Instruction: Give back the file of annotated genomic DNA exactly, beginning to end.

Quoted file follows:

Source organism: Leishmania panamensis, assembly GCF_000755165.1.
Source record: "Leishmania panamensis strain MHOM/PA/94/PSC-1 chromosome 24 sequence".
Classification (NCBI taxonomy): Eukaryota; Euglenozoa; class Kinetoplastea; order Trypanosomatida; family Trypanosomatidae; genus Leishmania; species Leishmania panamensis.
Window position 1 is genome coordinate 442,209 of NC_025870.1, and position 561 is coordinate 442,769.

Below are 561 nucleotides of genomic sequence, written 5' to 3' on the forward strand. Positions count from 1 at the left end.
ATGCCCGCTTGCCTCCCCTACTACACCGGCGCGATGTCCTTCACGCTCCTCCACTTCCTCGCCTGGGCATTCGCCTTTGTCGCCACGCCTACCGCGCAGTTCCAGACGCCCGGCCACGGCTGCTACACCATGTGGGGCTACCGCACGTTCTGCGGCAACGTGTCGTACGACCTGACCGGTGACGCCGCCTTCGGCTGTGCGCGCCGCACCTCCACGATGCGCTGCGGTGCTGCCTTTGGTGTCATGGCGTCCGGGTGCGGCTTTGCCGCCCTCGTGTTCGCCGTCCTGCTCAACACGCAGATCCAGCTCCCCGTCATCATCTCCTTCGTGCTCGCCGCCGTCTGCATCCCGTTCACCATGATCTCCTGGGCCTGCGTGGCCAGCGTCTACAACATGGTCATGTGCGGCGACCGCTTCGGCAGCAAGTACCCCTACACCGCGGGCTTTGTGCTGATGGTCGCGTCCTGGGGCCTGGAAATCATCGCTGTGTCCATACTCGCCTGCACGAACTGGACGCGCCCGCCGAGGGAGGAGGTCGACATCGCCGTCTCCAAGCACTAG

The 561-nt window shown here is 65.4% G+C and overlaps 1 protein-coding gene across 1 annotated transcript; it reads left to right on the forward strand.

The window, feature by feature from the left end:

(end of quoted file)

Source organism: Leishmania panamensis, assembly GCF_000755165.1.
Source record: "Leishmania panamensis strain MHOM/PA/94/PSC-1 chromosome 24 sequence".
Classification (NCBI taxonomy): Eukaryota; Euglenozoa; class Kinetoplastea; order Trypanosomatida; family Trypanosomatidae; genus Leishmania; species Leishmania panamensis.
Window position 1 is genome coordinate 442,209 of NC_025870.1, and position 561 is coordinate 442,769.

Below are 561 nucleotides of genomic sequence, written 5' to 3' on the forward strand. Positions count from 1 at the left end.
ATGCCCGCTTGCCTCCCCTACTACACCGGCGCGATGTCCTTCACGCTCCTCCACTTCCTCGCCTGGGCATTCGCCTTTGTCGCCACGCCTACCGCGCAGTTCCAGACGCCCGGCCACGGCTGCTACACCATGTGGGGCTACCGCACGTTCTGCGGCAACGTGTCGTACGACCTGACCGGTGACGCCGCCTTCGGCTGTGCGCGCCGCACCTCCACGATGCGCTGCGGTGCTGCCTTTGGTGTCATGGCGTCCGGGTGCGGCTTTGCCGCCCTCGTGTTCGCCGTCCTGCTCAACACGCAGATCCAGCTCCCCGTCATCATCTCCTTCGTGCTCGCCGCCGTCTGCATCCCGTTCACCATGATCTCCTGGGCCTGCGTGGCCAGCGTCTACAACATGGTCATGTGCGGCGACCGCTTCGGCAGCAAGTACCCCTACACCGCGGGCTTTGTGCTGATGGTCGCGTCCTGGGGCCTGGAAATCATCGCTGTGTCCATACTCGCCTGCACGAACTGGACGCGCCCGCCGAGGGAGGAGGTCGACATCGCCGTCTCCAAGCACTAG

The 561-nt window shown here is 65.4% G+C and overlaps 1 protein-coding gene across 1 annotated transcript; it reads left to right on the forward strand.

The window, feature by feature from the left end: